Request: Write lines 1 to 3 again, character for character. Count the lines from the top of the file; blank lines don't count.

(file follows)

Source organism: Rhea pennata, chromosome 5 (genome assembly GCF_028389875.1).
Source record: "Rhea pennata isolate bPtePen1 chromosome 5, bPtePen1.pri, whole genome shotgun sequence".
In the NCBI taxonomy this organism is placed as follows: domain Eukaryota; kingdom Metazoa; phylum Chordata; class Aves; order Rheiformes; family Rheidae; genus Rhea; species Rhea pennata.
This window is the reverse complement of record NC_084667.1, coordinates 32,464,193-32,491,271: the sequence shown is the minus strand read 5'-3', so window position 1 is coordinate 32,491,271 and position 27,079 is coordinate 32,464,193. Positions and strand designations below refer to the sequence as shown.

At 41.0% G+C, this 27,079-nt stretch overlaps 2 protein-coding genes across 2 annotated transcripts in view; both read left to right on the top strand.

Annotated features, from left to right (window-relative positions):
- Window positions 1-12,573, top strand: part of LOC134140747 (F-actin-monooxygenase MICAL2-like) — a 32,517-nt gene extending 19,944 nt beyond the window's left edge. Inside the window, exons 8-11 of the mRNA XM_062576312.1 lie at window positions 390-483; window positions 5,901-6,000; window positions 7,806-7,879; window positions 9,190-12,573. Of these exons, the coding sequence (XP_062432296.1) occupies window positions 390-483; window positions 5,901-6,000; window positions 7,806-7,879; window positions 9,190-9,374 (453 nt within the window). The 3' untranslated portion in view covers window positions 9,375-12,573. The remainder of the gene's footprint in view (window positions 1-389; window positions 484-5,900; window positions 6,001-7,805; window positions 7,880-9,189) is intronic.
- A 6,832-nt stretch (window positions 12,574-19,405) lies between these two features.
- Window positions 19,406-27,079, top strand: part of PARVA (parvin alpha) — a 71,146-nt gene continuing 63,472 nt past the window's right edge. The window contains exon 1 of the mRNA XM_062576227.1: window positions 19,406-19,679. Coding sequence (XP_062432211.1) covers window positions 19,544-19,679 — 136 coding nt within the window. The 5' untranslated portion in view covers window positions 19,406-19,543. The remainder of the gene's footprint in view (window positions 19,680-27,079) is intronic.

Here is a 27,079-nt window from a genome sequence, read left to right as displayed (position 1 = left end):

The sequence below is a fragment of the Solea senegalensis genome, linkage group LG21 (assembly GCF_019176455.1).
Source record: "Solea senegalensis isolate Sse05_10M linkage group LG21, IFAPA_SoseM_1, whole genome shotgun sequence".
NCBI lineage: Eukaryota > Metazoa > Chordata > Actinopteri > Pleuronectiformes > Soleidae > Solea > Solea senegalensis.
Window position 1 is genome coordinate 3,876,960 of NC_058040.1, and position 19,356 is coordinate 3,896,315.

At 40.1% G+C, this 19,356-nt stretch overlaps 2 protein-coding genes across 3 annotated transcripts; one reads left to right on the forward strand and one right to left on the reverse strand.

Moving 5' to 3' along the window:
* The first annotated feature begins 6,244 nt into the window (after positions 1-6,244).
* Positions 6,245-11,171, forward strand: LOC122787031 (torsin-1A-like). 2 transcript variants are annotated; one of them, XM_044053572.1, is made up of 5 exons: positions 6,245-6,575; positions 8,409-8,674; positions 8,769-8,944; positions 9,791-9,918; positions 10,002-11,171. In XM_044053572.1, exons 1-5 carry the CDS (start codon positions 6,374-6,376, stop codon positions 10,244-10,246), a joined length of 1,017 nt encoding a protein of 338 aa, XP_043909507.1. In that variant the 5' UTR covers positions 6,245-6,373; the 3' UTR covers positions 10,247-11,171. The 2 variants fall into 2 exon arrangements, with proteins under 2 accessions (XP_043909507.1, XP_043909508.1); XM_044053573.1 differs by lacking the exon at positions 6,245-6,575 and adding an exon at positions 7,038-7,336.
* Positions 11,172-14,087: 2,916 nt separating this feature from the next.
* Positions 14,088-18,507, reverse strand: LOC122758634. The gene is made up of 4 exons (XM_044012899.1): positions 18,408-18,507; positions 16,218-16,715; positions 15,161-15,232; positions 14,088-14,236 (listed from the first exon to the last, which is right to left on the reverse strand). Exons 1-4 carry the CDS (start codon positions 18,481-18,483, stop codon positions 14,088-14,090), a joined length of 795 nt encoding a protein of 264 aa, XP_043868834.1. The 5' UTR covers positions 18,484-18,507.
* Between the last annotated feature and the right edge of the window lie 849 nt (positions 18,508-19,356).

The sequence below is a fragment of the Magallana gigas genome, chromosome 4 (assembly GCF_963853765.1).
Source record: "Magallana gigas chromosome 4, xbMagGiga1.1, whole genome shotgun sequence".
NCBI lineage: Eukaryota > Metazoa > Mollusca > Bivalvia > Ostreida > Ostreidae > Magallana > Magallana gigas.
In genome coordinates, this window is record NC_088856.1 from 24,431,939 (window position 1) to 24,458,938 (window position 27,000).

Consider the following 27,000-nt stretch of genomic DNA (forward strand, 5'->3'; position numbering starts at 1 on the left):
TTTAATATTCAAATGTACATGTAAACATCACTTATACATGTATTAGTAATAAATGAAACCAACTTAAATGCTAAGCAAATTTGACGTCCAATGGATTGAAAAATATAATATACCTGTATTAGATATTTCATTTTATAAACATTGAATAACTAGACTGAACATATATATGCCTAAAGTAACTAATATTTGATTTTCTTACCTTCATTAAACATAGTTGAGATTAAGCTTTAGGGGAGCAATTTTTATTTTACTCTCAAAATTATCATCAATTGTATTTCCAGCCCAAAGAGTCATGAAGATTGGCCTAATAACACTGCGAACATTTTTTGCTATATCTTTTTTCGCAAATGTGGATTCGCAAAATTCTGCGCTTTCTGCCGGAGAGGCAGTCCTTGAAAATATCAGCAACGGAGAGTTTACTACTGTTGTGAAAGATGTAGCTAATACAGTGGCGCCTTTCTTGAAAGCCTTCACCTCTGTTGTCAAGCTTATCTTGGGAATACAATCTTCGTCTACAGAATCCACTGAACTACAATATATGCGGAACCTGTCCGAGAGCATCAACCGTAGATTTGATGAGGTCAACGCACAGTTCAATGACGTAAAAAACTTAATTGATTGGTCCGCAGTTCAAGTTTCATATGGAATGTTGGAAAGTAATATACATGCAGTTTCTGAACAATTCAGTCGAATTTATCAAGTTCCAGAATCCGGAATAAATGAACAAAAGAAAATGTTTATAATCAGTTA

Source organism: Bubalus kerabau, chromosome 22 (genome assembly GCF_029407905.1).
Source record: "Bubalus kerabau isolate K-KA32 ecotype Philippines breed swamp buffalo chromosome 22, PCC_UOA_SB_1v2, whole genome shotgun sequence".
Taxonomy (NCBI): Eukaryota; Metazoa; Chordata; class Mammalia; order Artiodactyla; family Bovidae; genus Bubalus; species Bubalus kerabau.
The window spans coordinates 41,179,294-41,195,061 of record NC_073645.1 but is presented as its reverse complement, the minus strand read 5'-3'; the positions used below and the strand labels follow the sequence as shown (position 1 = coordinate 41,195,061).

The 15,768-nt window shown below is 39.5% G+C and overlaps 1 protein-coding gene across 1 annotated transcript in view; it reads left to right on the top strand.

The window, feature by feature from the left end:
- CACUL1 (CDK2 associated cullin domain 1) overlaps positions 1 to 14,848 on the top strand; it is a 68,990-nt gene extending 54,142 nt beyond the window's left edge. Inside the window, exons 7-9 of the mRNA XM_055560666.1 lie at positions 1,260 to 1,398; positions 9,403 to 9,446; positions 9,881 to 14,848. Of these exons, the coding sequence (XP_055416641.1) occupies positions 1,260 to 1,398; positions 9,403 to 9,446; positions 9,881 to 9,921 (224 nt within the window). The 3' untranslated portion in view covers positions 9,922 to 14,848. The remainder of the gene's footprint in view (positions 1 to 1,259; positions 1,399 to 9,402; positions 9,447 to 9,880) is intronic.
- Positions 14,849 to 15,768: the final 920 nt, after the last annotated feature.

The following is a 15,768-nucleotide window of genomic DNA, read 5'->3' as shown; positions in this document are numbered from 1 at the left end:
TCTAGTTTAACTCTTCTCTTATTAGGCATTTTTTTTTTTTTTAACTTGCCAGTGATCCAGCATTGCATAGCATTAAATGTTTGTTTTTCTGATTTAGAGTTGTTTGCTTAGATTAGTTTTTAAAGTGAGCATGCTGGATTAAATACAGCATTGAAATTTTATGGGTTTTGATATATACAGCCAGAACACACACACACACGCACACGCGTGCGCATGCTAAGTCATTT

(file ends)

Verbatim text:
Source organism: Rhea pennata, chromosome 5 (genome assembly GCF_028389875.1).
Source record: "Rhea pennata isolate bPtePen1 chromosome 5, bPtePen1.pri, whole genome shotgun sequence".
In the NCBI taxonomy this organism is placed as follows: domain Eukaryota; kingdom Metazoa; phylum Chordata; class Aves; order Rheiformes; family Rheidae; genus Rhea; species Rhea pennata.